Justin E. H. Smith at Cabinet:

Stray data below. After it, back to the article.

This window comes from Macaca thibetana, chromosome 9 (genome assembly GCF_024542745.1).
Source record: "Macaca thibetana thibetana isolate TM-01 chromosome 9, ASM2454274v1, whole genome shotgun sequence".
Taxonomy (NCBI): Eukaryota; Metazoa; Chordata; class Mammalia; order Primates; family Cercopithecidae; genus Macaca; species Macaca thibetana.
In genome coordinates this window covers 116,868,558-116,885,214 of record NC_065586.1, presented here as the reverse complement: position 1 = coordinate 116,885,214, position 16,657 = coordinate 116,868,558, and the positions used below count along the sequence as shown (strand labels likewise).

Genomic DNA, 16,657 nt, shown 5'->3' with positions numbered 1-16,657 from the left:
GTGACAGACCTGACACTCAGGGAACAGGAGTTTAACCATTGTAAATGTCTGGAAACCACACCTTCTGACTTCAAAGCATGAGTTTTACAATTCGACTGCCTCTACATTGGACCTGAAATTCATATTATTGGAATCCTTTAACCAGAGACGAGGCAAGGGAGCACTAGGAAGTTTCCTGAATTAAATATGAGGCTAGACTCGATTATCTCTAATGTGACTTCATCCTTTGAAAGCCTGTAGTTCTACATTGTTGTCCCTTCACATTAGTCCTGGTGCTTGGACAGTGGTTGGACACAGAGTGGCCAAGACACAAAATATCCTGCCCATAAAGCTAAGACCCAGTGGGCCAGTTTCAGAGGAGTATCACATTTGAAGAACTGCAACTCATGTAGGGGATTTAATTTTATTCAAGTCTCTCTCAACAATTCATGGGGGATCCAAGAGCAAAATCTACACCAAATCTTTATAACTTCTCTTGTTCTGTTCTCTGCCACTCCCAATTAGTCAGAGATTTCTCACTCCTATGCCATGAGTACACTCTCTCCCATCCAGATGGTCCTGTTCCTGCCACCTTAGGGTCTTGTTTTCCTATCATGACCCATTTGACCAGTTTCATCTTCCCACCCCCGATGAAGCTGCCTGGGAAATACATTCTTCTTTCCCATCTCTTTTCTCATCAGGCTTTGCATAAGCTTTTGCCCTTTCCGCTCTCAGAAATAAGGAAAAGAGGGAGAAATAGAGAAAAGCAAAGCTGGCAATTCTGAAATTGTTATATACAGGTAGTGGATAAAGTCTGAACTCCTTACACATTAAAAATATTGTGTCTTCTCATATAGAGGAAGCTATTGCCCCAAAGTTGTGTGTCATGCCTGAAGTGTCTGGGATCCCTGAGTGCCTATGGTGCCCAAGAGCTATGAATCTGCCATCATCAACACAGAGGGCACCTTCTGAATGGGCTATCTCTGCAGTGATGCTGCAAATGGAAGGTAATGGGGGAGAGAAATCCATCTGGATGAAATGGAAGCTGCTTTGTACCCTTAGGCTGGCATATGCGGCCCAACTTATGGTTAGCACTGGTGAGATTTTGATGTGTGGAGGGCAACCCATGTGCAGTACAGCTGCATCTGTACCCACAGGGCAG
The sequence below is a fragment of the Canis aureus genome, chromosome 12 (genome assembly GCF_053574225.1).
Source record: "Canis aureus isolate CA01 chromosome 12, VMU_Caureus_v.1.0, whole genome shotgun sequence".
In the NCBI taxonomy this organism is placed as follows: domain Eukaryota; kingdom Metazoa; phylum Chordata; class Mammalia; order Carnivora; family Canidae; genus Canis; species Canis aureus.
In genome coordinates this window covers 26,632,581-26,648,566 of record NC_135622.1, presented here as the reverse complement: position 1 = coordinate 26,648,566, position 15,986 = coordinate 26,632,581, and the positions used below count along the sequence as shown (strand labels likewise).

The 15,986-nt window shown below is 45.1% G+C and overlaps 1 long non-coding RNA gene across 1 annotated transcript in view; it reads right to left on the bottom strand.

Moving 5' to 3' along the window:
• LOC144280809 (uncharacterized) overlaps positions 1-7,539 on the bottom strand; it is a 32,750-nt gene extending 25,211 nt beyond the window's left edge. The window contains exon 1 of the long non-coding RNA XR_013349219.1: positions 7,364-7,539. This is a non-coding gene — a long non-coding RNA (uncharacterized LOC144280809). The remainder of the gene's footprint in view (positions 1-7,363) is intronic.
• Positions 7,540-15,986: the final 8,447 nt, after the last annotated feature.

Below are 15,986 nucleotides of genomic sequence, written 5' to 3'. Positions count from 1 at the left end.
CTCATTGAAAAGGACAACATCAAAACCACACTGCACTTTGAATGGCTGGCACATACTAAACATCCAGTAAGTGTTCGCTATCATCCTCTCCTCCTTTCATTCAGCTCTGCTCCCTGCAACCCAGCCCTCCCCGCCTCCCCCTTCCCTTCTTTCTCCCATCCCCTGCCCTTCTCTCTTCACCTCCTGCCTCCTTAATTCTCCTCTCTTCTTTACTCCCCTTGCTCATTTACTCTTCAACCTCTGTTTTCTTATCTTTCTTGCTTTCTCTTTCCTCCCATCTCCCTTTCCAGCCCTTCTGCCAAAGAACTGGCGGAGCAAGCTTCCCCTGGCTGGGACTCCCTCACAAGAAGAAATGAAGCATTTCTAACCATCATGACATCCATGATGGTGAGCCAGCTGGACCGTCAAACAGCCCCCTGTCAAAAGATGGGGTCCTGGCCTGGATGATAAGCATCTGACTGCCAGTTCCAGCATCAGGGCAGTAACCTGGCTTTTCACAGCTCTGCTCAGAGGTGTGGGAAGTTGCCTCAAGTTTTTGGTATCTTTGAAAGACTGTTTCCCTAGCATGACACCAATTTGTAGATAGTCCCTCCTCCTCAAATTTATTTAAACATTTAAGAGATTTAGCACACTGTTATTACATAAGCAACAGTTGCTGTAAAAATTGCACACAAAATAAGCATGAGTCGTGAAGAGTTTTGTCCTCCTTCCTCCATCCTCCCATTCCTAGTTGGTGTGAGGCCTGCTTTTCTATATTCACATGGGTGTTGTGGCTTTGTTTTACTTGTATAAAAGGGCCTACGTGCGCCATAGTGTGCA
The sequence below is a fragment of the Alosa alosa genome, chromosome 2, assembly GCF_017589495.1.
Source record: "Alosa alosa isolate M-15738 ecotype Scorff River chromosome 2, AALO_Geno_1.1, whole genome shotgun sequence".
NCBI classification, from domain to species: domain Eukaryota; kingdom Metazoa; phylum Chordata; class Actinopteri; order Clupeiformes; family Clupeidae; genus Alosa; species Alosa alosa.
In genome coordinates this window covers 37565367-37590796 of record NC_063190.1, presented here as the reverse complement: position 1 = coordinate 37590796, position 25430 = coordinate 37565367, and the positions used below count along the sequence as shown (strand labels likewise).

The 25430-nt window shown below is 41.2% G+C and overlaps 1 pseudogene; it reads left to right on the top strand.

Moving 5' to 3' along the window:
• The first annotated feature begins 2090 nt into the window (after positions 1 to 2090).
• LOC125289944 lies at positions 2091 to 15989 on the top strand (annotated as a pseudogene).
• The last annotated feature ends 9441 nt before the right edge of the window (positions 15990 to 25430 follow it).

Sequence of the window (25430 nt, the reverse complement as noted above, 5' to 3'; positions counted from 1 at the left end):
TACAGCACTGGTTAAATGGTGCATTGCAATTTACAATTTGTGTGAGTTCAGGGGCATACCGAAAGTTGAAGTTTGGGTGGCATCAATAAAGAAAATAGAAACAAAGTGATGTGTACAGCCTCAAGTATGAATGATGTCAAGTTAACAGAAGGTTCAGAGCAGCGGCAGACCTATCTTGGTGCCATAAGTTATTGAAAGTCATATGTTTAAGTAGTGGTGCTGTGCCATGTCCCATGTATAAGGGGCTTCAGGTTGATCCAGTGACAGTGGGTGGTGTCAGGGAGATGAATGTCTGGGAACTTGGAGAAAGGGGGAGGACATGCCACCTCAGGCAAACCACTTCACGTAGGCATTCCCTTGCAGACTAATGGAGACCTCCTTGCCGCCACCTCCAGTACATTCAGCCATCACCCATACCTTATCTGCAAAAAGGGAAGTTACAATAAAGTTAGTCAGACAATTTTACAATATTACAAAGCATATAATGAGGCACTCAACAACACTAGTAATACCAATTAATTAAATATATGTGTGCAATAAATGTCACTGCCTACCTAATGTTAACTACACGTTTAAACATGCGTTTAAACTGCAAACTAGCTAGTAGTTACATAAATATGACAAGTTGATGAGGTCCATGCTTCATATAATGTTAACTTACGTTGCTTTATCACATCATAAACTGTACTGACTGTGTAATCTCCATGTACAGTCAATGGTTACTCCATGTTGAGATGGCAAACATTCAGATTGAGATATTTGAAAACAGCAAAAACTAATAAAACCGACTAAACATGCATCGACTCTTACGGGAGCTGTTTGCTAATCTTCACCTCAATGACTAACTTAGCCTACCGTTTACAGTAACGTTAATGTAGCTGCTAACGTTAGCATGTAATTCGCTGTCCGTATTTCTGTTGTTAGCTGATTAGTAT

All that you touch / All that you see. The English graphic designer Storm Thorgerson, speaking of his career’s most iconic album cover, told the BBC in 2009: “Refracting light through a prism is a common feature in nature, as in a rainbow. I would like to claim it, but unfortunately it’s not mine!” In its title and in the color prism now eternally associated with it, The Dark Side of the Moon, Pink Floyd’s 1973 magnum opus, elides the distinction between two very distinct chapters in the history of science. One is Isaac Newton’s discovery, spelled out in the 1704 Opticks, that the prism does not so much produce color from light as it separates out the colors that are already in light. If refraction is a common occurrence in nature, nonetheless for 269 years, until Thorgerson’s appropriation of it, the image of the prism belonged to the Newtonian legacy. The other chapter, the history of that side of the earth’s sole natural satellite that, as a result of so-called “tidal locking,” remains in its orbit perpetually occluded from terrestrial view, is rather more difficult to trace back through all of its pre-Floydian instances.